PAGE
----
I am researching ‘Cultural history of Czech economic transformation – Temporailty, Hierarchies, Consumerism’ for an MSt in History at Oxford. The bursary enabled me to spend over a month in Prague in spring 2019. I dedicated most of my time to doing primary research in three institutions – the Czech National Library, Czech National Museum Archives (in Terezín, outside of Prague) and the Czech Television Archives. It was the first time I had visited these two archives which was a crucial help not only for writing my master’s thesis but, as it turned out, also in refining the doctoral project that I’m now starting. Thanks to the invitation of a lecturer from Charles University, who was my consultant during the research stay there, I had the chance to present my master’s thesis at a graduate seminar of the Institute of Czech History and get feedback from local professors and students, one of whom works on a similar topic. After the end of the research stay, I also presented the outcomes of my Prague research at a graduate conference at Central European University, Budapest.
Oxford to Geneva, 17 March – 17 April 2019
Having grown up in the US, studied during my undergraduate years in Scotland (St Andrews, ‘17) and Russia (St Petersburg State University, ‘15), and now as a Master’s student in Global Governance and Diplomacy at the University of Oxford, I’ve learned that few environments can be as enriching and stimulating as an exchange across cultures and institutions. Through the generous support of Europaeum, I was very fortunate to be able to include the Graduate Institute in Geneva to this roster of academic organizations and experiences. During my four-week stay in one of the world’s great capitals of diplomacy and multilateralism, I was not only able to progress my thinking for my dissertation on economic sanctions through access to the Institute’s world-renowned resources and expertise on the topic, I was also able to get a taste for life in Switzerland—a unique opportunity for which I am profoundly grateful.
After returning to further studies in October 2018 following a brief year of work experience— and subsequently realizing that the one-year MSc program at Oxford would go by much faster than I had anticipated—I came across the bursary while looking for opportunities to make the most of the networks between institutions provided by being a student again. Picking up on my interest in the use and governance of coercive policy tools in diplomacy, I had already decided that I wanted to write my dissertation broadly on economic sanctions, a well-trodden area in international affairs that would challenge my ability to make a distinct academic contribution. However, while I was determined to undertake some form of travel for my project through Oxford’s many exchange partnerships, I had not expected to find a program so ideally suited to my interests at the perfect institution for conducting research on sanctions: the Graduate Institute in Geneva. Before arriving, I had encountered journal articles and books on sanctions authored by Graduate Institute faculty, and looked forward to immersing myself in the institution’s knowledge. The first few days into my stay, it became clear that the four weeks would be even greater than a fruitful exchange of ideas and perspectives on sanctions. Members across the Institute —from fellow Masters’ students, to PhDs, post-docs, Researchers, and Professors—were remarkably open to meeting and went out of their way to include me in the academic community. Particularly in light of my short stay, it was invaluable get to know fellow deskmates on the 7th Floor of Petal 2 as well as to present my ongoing research and receive feedback from faculty in the Global Governance Centre. In particular, I benefitted from the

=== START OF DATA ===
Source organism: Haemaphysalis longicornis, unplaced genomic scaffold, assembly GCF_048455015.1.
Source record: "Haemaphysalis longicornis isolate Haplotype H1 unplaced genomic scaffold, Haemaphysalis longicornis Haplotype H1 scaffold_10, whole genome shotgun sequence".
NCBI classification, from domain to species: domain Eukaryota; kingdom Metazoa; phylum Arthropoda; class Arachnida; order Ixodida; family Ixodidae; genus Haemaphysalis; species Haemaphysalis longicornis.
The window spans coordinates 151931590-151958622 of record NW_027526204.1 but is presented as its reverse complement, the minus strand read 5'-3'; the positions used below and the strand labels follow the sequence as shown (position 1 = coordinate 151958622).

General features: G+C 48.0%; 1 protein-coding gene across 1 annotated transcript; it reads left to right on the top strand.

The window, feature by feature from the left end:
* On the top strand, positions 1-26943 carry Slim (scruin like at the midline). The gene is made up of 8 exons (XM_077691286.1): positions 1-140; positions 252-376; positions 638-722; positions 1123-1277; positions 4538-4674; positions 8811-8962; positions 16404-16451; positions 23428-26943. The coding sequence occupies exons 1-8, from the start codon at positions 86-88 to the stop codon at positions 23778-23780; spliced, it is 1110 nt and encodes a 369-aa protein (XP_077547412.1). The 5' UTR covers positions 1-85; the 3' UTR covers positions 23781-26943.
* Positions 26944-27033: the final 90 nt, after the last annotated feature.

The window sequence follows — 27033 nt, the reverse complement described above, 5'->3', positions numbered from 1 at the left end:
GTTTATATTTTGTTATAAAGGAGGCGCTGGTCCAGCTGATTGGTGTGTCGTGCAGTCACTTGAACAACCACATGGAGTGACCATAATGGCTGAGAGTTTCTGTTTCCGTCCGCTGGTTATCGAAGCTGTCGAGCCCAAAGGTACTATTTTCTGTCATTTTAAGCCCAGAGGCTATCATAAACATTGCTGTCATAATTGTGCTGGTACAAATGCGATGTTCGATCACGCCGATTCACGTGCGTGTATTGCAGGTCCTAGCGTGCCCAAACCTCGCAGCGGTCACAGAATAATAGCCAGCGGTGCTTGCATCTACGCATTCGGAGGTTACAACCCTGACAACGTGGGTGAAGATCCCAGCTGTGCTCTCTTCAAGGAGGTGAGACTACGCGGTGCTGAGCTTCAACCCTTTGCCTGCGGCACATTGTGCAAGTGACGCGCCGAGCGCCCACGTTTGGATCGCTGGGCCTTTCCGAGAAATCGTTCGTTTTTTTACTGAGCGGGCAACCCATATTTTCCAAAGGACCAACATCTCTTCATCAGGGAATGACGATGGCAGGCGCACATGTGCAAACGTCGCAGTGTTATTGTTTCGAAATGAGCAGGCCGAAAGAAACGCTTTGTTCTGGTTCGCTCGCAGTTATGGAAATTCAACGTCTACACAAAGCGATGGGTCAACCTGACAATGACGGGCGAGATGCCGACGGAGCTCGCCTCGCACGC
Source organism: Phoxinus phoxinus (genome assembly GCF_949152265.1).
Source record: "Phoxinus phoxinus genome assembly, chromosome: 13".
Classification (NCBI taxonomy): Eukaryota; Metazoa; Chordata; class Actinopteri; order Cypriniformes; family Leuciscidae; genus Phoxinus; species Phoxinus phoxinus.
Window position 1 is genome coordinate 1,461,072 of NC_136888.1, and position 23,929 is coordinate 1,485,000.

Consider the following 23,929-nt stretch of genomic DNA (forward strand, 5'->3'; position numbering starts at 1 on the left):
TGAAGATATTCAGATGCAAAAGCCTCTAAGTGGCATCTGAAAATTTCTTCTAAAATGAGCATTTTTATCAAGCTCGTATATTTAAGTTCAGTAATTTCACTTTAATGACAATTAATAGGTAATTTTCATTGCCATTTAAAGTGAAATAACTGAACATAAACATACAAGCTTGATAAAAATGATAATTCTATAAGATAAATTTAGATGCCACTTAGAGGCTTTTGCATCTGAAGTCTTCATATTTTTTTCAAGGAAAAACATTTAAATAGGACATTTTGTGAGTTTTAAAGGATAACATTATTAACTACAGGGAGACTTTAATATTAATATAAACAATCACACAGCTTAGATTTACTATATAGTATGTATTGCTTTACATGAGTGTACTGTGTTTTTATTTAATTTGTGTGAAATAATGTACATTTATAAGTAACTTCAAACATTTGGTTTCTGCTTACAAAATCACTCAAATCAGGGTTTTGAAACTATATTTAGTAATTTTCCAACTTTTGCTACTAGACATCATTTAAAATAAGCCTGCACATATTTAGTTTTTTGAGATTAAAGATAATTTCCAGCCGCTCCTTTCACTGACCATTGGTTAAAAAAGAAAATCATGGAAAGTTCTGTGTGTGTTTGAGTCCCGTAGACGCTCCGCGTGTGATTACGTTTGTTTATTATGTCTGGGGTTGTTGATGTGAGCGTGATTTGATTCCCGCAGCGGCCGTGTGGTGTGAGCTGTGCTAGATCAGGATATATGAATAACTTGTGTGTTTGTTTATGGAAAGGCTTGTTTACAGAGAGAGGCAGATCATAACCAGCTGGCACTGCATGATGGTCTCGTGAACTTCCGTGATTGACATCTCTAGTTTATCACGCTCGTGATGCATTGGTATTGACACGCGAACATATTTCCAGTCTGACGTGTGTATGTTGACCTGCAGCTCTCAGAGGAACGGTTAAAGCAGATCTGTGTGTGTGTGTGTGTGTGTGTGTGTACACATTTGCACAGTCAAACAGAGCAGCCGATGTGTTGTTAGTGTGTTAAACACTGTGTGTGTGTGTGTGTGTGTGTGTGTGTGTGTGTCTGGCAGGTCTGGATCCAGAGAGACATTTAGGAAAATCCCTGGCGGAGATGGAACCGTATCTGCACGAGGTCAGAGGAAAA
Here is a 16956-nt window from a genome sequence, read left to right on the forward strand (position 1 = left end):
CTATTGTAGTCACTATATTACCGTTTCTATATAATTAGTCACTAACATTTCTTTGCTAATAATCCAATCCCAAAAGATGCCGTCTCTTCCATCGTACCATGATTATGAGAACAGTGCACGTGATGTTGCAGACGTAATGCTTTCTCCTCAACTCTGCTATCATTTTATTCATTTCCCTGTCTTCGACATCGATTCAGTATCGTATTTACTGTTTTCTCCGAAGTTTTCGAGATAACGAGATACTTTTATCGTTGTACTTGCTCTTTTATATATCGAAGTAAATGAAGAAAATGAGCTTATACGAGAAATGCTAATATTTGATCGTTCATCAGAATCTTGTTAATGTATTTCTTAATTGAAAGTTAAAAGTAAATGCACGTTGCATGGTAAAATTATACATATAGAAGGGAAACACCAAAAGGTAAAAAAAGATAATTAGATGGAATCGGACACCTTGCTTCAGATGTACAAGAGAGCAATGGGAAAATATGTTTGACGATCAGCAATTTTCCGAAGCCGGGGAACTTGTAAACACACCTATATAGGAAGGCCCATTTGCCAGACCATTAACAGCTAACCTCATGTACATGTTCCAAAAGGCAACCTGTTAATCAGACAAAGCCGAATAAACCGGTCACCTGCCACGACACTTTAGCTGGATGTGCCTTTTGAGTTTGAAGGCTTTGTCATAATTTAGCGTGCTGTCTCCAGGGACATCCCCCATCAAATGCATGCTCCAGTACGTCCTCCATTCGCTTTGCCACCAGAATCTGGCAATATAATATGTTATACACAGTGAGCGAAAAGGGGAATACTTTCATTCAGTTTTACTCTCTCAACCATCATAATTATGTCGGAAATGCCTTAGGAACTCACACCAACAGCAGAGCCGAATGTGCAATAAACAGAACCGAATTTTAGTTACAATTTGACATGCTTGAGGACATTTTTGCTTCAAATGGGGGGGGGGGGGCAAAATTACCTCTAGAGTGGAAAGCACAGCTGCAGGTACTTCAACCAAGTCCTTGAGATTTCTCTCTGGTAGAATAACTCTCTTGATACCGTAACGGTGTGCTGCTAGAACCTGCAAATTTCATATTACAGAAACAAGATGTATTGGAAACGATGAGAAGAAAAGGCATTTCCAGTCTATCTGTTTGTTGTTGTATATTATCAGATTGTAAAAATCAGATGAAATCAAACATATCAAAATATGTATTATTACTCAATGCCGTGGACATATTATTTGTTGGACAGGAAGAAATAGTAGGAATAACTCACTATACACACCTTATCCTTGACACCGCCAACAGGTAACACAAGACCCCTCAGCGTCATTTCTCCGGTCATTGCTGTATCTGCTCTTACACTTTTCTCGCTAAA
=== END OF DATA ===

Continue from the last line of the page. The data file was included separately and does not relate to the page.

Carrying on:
valuable advice of Professor Thomas Biersteker, one of distinguished voices in the field of international relations and sanctions, as well as the interdisciplinary perspectives of Professor Gregoire Mallard, Dr. Erica Moret, and Farzan Sabet. I thank them for sharing their time, ideas, and resources over coffee, in the proverbial classroom, and outside of it (see the enclosed photo of a “sanctions hike” in the Valais Alps).
Although the focus of my research moved towards investigating the role of the US as a global sanctions enforcer, rather than universal sanctions regimes imposed by the United Nations, the links between the Graduate Institute, the UN, and the world of sanctions practitioners through the Geneva International Sanctions Network (GSIN) was also a major advantage for interviewing and knowledge-building on how sanctions operate from the perspectives of government and the private sector. I also found that the palpable connections between the Institute and Geneva’s many multilateral agencies give the institution a special character of academic rigour combined with practical policy expertise. Overall, the Oxford-Geneva bursary gave me the opportunity to immerse myself in an environment conducive to building momentum on my dissertation research and getting to know a host of kind and open people working on a range of interesting projects in a city at the heart of global multilateralism — I recommend it to anyone interested in doing the same, and hope to return to Geneva in the future!
Helsinki to Oxford, 2019